The Determinant of a Matrix of Matrices

  • Thread starter EngWiPy
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Hi,

Suppose we have the following matrix:

[tex]\begin{center}\begin{pmatrix}\mathbf{L}&\mathbf{A}^T\\\mathbf{A}&\mathbf{0}\end{pmatrix}\end{center}[/tex]

where L is n-by-n matrix, A is m-by-n matrix. How to find the determinant of this square matrix?

Thanks in advance
 
38
0
det(-AA')
 
1,366
61
38
0
Terms containing elements of L will contains zeroes,
so terms only containing elements of A and A'.
The negative sign indicates orders of the elements.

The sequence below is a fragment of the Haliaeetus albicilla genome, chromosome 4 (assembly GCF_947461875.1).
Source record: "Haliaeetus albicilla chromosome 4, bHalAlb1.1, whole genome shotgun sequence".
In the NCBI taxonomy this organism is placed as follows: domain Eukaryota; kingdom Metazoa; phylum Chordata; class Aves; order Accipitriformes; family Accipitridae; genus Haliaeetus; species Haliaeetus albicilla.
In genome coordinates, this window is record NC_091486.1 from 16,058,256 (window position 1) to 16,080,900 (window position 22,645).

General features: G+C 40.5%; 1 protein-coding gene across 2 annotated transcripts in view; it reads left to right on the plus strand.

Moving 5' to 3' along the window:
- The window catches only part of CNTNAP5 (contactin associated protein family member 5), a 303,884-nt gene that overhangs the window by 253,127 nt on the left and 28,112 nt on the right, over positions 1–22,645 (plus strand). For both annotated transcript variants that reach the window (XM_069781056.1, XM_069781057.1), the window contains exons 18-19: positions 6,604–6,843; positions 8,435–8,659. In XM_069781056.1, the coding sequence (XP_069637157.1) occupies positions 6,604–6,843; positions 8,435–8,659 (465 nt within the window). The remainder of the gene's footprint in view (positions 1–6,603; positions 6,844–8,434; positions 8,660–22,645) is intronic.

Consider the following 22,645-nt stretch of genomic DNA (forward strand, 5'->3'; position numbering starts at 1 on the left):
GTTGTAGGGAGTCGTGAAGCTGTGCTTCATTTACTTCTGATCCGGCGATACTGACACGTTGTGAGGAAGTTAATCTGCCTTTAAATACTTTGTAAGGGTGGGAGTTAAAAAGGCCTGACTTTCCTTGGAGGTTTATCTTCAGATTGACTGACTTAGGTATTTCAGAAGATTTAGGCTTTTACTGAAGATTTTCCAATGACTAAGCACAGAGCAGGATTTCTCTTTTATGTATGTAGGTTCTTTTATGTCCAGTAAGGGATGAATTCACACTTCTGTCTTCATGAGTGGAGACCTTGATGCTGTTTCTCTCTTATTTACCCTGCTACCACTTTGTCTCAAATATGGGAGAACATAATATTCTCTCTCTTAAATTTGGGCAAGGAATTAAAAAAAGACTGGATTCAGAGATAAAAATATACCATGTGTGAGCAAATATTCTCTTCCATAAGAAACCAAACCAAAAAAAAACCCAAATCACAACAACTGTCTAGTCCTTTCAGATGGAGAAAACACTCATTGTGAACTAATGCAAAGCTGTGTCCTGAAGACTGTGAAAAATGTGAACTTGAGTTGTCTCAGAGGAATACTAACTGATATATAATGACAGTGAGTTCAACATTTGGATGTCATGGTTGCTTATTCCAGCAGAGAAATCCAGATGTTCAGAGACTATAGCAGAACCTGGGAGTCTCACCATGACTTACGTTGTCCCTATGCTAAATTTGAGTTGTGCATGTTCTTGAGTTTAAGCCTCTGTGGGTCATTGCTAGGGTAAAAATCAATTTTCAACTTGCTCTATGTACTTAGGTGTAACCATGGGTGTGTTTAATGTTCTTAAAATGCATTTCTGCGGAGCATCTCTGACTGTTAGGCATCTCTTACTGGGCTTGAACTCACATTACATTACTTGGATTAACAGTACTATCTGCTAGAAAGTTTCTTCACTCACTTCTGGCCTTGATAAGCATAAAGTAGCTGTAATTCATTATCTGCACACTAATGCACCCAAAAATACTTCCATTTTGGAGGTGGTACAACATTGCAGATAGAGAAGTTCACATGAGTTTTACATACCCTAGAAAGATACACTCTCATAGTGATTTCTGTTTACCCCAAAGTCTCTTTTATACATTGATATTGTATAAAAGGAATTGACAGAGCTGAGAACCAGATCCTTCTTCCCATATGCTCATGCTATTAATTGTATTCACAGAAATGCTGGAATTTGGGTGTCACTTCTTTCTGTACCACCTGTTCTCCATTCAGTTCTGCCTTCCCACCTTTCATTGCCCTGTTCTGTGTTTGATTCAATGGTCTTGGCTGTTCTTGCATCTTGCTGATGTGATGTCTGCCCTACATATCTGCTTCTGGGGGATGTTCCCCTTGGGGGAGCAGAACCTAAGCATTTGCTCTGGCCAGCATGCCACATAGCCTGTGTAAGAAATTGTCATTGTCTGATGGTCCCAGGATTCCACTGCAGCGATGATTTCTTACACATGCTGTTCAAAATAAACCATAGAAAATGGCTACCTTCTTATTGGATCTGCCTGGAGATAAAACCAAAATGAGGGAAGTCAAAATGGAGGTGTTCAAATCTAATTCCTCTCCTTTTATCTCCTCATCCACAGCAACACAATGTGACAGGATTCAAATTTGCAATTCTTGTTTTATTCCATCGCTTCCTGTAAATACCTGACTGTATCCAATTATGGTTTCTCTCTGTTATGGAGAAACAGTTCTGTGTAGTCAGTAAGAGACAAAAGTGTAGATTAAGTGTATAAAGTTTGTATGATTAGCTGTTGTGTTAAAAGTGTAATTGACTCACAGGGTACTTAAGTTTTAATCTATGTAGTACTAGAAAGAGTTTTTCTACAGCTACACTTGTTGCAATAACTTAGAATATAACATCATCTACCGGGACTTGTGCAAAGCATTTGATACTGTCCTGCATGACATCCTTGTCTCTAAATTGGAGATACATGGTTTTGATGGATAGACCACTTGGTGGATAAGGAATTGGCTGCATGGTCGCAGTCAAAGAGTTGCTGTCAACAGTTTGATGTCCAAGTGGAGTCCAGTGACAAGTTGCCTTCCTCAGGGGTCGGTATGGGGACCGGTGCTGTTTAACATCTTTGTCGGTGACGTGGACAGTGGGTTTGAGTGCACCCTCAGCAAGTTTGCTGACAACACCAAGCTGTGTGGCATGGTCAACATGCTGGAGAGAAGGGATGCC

1,366
61

AlephZero

Science Advisor
Homework Helper
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det(-AA')
This is wrong.

Counterexample:

[tex]L = \begin{pmatrix} 2 & 0 \cr 0 & 2 \end{pmatrix} \quad
A = \begin{pmatrix} 1 \cr 0\end{pmatrix}[/tex]

Working out the 3x3 determinant shows the mistake in the "proof" that it was right. The only non-zero product in the determinant does contain an element of L.

I don't think there is any "simple" formula for this.
 

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